- Why is Tolly Burkan called the founding father of the firewalking movement?
- What is the best book on firewalking?
- How long is the coal bed at a typical firewalk?
- What kinds of wood are used for firewalking?
- Are children permitted to attend firewalking classes?
- Is Anthony Robbins associated with the Firewalking Institute?
- Why have there been recent news stories about people being burned during firewalking seminars?
- Where did firewalking originate?
Firewalking – Frequently Asked Questions
Q. Why is Tolly Burkan called the founding father of the firewalking movement?
A. Up until the time that Tolly first firewalked in 1977, the ritual had never been used as a personal growth technique, nor taught as a self-improvement class for the public. Over the next seven years, Tolly was the only person in the world teaching firewalking classes. During that time, by making many mistakes, he learned how NOT to walk on fire and how NOT to build the coal bed. In 1984, when others who learned from Tolly started teaching firewalking themselves, they all benefited from his mistakes and his many years of experience. It took tremendous courage to be the first person promoting firewalking to the public. Tolly literally created a new paradigm, and later instructors merely had to follow in his footsteps. Also, virtually everyone used, and still uses, Tolly's format of employing the firewalk as a personal growth technique.
Q. What is the best book on firewalking?
A. A number of books discuss firewalking history and other relevant topics. However, Tolly Burkan's book, Extreme Spirituality: Radical Approaches to Awakening, is the only book that explains how firewalking is used today in current times. Michael Sky's book, Dancing with the Fire, explores the implications of firewalking. It is out of print, but pre-owned copies are easy to locate. Jonathan Sternfield's book, Firewalk, gives a broad overview of the phenomenon and addresses the psychology of physical immunity.
Q. How long is the coal bed at a typical firewalk?
A. Firewalking classes open to the public usually have coal beds between 8 and 12 feet long. The official world record is currently 328'. However, a number of people have walked a 40-foot coal bed, back and forth, without leaving the coals, 13 times: accomplishing a 520-foot firewalk.
Q. What kinds of wood are used for firewalking?
A. Incense cedar or white birch produce the best coal beds. Some other woods either reduce themselves to ash too quickly, produce sharp-edges on the coals, or exude sap and gum that can stick to a person's foot.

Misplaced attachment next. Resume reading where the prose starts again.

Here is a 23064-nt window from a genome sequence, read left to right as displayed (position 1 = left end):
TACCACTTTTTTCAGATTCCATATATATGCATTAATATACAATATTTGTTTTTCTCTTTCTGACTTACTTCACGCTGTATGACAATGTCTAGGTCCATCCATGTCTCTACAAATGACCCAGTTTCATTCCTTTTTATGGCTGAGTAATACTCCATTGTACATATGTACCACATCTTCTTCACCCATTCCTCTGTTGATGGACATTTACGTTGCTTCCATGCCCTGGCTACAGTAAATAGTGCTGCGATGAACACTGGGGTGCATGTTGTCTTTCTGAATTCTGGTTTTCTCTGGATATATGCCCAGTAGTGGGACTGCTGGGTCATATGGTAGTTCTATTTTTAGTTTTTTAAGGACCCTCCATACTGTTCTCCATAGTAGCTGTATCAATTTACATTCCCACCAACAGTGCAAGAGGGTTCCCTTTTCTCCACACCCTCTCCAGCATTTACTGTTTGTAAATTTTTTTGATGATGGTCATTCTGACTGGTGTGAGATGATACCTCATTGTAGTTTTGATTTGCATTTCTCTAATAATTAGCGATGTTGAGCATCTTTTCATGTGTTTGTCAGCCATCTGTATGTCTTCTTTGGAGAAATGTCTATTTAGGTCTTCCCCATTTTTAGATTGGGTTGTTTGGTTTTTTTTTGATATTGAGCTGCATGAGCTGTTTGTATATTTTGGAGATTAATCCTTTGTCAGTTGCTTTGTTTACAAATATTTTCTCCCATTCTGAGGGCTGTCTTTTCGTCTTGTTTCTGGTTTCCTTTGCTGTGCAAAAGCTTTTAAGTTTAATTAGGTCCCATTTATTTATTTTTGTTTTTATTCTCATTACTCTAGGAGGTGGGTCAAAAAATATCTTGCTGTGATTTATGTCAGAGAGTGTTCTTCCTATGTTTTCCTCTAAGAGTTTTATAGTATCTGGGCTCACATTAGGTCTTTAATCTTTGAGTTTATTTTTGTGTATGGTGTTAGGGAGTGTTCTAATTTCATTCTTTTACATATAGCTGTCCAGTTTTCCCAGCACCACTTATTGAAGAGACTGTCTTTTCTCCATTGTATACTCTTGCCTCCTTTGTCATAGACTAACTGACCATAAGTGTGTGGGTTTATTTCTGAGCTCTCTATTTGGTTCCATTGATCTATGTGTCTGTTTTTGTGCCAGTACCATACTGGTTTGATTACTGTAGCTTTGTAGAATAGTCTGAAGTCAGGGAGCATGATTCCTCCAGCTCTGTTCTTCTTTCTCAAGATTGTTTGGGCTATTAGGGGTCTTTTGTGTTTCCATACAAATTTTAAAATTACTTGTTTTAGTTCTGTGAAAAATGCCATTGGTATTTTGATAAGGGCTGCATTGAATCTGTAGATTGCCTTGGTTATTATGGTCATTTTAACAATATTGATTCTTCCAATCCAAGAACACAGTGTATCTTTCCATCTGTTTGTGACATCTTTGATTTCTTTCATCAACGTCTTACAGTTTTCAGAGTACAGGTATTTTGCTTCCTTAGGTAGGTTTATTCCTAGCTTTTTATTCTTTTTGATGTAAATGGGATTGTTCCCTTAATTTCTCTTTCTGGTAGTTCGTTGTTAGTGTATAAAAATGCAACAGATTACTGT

Q. Are children permitted to attend firewalking classes?
A. Individual instructors each have their own policy regarding the issue of children attending the class. Participants have ranged in age from 4 years old to 89 years old. Some instructors will allow children to attend, but will not allow them to actually walk. Just being present, and witnessing others walk, can be a life-changing experience.
Q. Is Anthony Robbins associated with the Firewalking Institute?
A. Tolly Burkan taught Tony Robbins how to firewalk in 1983 and Tony launched his firewalking career using Tolly's seminar format. As with any other instructors who purchase the rights to the seminar format, once they are on their own, they are independent contractors with no further connection to the Firewalking Institute of Research and Education. It is similar to medical doctors who obtain an education, but do not represent the medical school from which they graduate.
Q. Why have there been recent news stories about people being burned during firewalking seminars?
A. Contrary to the view of many skeptics, there is definitely an inherent risk when firewalking. For this reason, people are advised to only participate in firewalking classes conducted by F.I.R.E. Certified instructors. Before attending a firewalking event, contact the Firewalking Institute for confirmation that the instructor is qualified.
Q. Where did firewalking originate?
A. No one has found an answer to that question. Firewalking actually precedes written history. There are accounts of firewalking among the Hawaiian Kahuna, who walked across lava flows. The Vikings are reported to have walked on red-hot steel chains. Native Americans and Fijians firewalked, and a number of Christian saints were said to have firewalked. It seems to be a part of many diverse cultures on a number of continents.